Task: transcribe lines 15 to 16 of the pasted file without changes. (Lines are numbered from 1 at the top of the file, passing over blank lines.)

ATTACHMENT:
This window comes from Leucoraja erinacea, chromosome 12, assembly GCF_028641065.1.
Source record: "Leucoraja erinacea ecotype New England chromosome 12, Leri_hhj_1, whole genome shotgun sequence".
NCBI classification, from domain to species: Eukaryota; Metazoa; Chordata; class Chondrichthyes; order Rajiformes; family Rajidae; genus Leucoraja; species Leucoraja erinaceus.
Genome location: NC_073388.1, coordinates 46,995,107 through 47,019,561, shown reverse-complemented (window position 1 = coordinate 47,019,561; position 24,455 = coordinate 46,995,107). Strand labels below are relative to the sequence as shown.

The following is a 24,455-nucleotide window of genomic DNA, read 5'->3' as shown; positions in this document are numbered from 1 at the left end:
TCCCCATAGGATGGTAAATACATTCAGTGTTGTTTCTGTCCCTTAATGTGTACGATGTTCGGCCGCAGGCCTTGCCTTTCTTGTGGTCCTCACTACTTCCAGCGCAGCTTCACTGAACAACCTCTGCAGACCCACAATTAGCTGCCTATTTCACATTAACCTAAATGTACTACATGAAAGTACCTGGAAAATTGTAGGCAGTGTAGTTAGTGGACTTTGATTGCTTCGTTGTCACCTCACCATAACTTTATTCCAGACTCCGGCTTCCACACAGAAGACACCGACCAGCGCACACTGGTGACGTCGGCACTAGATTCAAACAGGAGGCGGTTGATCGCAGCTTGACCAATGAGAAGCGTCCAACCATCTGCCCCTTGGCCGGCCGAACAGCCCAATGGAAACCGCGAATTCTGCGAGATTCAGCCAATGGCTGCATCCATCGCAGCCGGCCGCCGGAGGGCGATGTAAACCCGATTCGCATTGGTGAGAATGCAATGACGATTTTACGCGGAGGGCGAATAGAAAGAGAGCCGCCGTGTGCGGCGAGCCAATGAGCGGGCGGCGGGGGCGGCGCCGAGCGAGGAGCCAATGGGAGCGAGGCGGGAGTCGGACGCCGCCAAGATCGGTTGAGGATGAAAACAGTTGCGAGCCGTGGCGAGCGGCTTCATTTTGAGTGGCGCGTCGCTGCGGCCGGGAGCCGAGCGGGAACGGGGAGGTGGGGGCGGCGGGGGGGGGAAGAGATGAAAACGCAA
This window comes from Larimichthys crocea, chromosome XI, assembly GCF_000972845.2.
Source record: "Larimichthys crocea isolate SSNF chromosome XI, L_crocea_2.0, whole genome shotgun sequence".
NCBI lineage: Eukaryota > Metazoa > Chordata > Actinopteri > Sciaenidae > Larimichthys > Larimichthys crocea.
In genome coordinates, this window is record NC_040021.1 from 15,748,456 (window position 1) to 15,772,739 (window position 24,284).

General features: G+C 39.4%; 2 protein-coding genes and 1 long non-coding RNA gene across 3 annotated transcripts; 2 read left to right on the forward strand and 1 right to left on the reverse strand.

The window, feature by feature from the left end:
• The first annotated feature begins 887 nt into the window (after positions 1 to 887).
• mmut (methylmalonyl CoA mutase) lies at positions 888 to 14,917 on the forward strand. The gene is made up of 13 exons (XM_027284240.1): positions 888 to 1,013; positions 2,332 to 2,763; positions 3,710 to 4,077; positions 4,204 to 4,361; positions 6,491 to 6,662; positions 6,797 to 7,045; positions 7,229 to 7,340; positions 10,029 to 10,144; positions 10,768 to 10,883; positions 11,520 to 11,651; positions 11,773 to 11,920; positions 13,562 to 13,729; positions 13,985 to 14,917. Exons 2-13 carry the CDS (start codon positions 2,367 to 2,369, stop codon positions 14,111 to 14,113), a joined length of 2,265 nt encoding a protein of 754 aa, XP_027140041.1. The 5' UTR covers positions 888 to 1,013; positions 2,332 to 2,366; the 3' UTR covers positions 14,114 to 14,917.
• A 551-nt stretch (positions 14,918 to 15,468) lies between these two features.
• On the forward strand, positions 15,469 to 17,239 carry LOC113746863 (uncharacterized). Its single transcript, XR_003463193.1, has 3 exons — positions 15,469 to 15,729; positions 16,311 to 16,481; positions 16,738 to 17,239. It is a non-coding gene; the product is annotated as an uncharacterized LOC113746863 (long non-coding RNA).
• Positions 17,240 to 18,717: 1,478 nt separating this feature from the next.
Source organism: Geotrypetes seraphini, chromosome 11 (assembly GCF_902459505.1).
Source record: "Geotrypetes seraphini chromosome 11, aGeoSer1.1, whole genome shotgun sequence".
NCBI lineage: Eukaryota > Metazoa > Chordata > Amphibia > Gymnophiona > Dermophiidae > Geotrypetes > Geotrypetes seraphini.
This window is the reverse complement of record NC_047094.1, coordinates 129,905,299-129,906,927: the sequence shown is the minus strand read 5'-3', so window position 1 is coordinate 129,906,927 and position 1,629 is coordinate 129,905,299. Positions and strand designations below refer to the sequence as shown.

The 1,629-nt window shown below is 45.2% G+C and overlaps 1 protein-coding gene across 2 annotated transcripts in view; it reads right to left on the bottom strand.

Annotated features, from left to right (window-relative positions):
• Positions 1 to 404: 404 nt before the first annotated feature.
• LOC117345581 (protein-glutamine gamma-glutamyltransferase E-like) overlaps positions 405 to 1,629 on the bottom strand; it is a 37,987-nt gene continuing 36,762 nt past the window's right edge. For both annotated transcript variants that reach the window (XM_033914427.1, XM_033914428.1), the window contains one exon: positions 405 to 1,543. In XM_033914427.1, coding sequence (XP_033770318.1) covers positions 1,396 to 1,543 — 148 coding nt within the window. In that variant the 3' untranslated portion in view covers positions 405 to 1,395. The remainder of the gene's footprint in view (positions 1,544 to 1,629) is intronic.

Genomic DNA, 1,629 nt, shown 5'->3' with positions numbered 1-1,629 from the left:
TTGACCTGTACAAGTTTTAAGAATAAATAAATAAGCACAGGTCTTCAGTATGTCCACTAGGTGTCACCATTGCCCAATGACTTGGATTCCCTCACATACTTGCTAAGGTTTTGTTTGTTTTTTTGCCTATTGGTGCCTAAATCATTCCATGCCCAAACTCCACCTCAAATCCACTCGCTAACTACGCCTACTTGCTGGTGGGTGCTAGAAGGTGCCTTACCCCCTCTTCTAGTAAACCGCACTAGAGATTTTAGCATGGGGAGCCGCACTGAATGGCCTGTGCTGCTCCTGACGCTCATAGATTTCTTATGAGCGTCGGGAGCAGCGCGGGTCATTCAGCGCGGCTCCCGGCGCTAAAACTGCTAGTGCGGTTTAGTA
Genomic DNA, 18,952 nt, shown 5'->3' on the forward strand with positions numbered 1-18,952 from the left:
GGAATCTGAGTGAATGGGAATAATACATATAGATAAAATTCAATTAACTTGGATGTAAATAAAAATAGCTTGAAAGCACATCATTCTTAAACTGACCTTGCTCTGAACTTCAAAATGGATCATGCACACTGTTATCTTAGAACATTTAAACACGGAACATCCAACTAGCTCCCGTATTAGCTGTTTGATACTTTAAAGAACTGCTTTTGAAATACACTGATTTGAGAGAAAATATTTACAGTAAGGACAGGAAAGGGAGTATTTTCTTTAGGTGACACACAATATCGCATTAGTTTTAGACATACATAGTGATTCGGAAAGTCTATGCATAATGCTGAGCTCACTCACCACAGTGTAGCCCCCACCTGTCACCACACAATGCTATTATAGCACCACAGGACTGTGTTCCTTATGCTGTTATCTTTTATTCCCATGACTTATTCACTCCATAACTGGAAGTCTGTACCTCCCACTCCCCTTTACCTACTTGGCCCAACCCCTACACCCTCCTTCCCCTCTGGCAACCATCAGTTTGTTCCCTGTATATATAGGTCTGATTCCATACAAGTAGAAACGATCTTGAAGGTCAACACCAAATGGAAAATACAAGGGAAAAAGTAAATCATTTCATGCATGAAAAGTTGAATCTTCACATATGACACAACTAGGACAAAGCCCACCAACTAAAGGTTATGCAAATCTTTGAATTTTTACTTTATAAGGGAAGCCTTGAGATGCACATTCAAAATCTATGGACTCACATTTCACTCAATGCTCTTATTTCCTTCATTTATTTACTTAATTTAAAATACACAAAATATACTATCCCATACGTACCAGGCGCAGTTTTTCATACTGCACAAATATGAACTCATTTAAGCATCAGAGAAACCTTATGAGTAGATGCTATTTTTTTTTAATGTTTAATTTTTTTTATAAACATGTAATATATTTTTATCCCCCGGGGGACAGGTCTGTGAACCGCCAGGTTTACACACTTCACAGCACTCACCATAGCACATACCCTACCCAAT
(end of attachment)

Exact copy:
• A 551-nt stretch (positions 14,918 to 15,468) lies between these two features.
• On the forward strand, positions 15,469 to 17,239 carry LOC113746863 (uncharacterized). Its single transcript, XR_003463193.1, has 3 exons — positions 15,469 to 15,729; positions 16,311 to 16,481; positions 16,738 to 17,239. It is a non-coding gene; the product is annotated as an uncharacterized LOC113746863 (long non-coding RNA).